Report individual dead birds of
any species (except pigeons and
doves) to the California WNV Dead Bird
Hotline at 877-WNV-BIRD or 877-968-2473,
or more dead birds of
any species for possible additional
testing to Veterinary Public Health at
Why report dead birds?
Mosquitoes can infect many types of birds with West
Nile Virus (WNV).
Some bird species, like
crows, get very sick from WNV and usually die from
testing birds for WNV, we can track the virus
in our environment. Your reports
help us monitor Los Angeles County for WNV.
Never touch a dead animal directly with your bare
hands. Use a shovel or cover your hands (e.g.
wearing gloves) when
moving dead birds. Always wash your hands thoroughly
after handling a bird. Do not bring dead birds indoors.
What types of dead birds should be reported?
All reports of dead birds are helpful but not all
birds can be tested for disease.
Only freshly dead, adult birds
will be tested for WNV. Testing is
performed on birds that have been dead for a
short time (24 hours or less) and that are not
rotten or covered with ants. Baby birds will not be
tested. Testing for other diseases may be done
where there is a cluster of three or more dead
birds. Our program performs testing for WNV on all
bird species except doves, pigeons, ducks and
How to report a dead bird
and prepare it for testing.
Only freshly dead birds that have been properly prepared will be
picked up for testing.
Watch this video from the California Department
of Public Health to learn how to collect a bird for
testing. Reporting a dead bird involves the
For a single dead bird,
call 877-WNV-BIRD (CA Department of
Public Health), or visit
here. For clusters of 3 of more dead
213-288-7060 (LA County Public
the the type of bird. WNV
testing can be performed on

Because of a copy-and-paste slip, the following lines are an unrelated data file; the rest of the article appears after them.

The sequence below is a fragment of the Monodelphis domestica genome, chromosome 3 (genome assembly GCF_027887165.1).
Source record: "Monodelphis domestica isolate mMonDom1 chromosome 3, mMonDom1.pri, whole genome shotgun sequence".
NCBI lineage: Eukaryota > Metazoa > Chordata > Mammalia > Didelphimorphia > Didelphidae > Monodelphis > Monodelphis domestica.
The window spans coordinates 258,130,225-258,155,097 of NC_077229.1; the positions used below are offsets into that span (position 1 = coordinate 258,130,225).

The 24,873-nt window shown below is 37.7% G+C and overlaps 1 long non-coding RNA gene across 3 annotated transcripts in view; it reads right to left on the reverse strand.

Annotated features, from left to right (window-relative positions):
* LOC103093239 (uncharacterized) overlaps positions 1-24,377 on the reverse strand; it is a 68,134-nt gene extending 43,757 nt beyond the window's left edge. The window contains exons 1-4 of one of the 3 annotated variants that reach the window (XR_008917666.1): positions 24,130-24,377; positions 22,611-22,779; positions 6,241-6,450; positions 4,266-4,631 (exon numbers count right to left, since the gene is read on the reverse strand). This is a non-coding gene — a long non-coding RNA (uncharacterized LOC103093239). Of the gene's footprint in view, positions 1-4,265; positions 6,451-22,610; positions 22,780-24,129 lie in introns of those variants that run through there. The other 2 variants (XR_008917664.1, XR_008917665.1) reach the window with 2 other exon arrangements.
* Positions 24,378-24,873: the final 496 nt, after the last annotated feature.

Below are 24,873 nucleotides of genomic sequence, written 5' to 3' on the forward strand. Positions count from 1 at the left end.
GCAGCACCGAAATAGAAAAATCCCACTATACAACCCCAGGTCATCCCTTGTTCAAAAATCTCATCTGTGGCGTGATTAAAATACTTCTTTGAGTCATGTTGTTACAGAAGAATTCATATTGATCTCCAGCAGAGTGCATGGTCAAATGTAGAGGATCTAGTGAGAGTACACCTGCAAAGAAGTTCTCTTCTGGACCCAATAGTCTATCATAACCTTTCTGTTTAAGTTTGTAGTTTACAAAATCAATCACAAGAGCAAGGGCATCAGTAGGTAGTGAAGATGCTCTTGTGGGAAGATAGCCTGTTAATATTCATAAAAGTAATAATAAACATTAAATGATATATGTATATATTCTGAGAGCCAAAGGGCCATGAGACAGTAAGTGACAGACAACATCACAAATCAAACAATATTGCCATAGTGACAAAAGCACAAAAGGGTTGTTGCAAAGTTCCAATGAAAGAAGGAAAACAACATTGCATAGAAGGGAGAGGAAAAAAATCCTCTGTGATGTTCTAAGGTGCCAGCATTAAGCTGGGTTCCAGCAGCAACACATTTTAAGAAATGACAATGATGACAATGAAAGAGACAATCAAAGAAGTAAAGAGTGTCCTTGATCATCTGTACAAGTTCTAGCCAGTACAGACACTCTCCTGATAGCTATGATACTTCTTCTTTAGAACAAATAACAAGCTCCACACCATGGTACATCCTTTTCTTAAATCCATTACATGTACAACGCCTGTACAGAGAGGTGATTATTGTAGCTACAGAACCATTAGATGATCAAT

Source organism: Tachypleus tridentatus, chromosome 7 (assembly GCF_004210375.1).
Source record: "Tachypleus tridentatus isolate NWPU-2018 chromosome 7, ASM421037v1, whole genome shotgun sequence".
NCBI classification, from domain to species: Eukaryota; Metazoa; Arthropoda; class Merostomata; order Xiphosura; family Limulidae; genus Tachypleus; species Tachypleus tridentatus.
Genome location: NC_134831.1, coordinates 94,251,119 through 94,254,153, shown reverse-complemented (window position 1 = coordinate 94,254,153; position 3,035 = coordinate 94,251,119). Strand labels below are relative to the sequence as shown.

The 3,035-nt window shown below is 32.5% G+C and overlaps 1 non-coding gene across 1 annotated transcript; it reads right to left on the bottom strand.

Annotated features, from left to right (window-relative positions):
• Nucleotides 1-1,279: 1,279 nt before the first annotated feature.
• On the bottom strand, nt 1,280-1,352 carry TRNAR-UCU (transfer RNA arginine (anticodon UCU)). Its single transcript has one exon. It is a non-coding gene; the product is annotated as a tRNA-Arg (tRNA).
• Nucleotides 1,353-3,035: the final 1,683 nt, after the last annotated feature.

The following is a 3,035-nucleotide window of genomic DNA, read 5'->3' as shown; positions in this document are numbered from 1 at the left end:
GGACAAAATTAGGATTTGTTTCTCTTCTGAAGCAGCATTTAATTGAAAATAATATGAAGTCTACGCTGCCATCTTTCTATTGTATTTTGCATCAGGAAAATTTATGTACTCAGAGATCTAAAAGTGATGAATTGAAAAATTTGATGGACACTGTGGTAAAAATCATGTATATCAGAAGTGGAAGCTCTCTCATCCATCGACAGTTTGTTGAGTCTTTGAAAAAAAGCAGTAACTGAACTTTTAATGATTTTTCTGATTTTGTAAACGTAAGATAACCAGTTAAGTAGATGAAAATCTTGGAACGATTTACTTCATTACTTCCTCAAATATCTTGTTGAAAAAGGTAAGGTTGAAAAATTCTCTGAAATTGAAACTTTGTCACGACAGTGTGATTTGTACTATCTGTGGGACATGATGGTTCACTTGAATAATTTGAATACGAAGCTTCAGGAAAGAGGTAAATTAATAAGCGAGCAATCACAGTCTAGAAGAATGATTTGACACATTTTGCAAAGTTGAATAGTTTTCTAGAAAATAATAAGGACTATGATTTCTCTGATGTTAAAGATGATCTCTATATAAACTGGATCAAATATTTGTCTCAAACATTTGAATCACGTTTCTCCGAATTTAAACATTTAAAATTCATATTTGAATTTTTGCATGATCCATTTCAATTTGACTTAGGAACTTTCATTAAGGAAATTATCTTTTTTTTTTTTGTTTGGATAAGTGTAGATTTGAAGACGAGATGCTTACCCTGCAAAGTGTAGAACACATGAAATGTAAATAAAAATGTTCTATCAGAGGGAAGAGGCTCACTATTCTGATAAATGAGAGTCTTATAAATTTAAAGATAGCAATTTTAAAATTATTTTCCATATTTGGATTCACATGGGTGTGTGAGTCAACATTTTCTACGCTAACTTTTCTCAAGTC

all bird species except doves and pigeons.
the location where the bird
was originally found.
the freshness of the bird.
the bird without
touching it. A freshly dead animal will have almost
no odor, ants or maggots, and will not be dried
whether you are able to put it in a bag.
Never touch a dead bird
directly with your bare hands. Use
disposable gloves or place a plastic
bag (without holes) over your hand.
Turn the bag inside out over the
bird and then tie the bag closed.
Double bag it this way.
● If the bird
IS NOT good for testing –
discard in outdoor trash container and skip to #7.
● If the bird
fresh and good for testing, follow
the rest of the steps below.
birds for testing) Say where you
will put the bird for pickup.
Keep dead bird
cool. Place the
bird where staff can easily find it. Place the
bagged bird in a shady accessible location (such as
on a porch) and tell us where to find it. If possible, tape a
note on the outer bag saying: "FOR
HEALTH DEPARTMENT". On hot days, place a separate, sealed bag
of ice on top of the bird. Do not let ice melt
directly onto the bird. Put both the bagged bird and
bag of ice in a third plastic bag.
hands after you finish
handling the bird in the bag.
Note that the testing agency will
call you with the test results as
soon as they are available.
Public Health has made reasonable efforts to provide accurate translation. However, no computerized translation is perfect and is not intended to replace traditional translation methods. If questions arise concerning the accuracy of the information, please refer to the English edition of the website, which is the official version.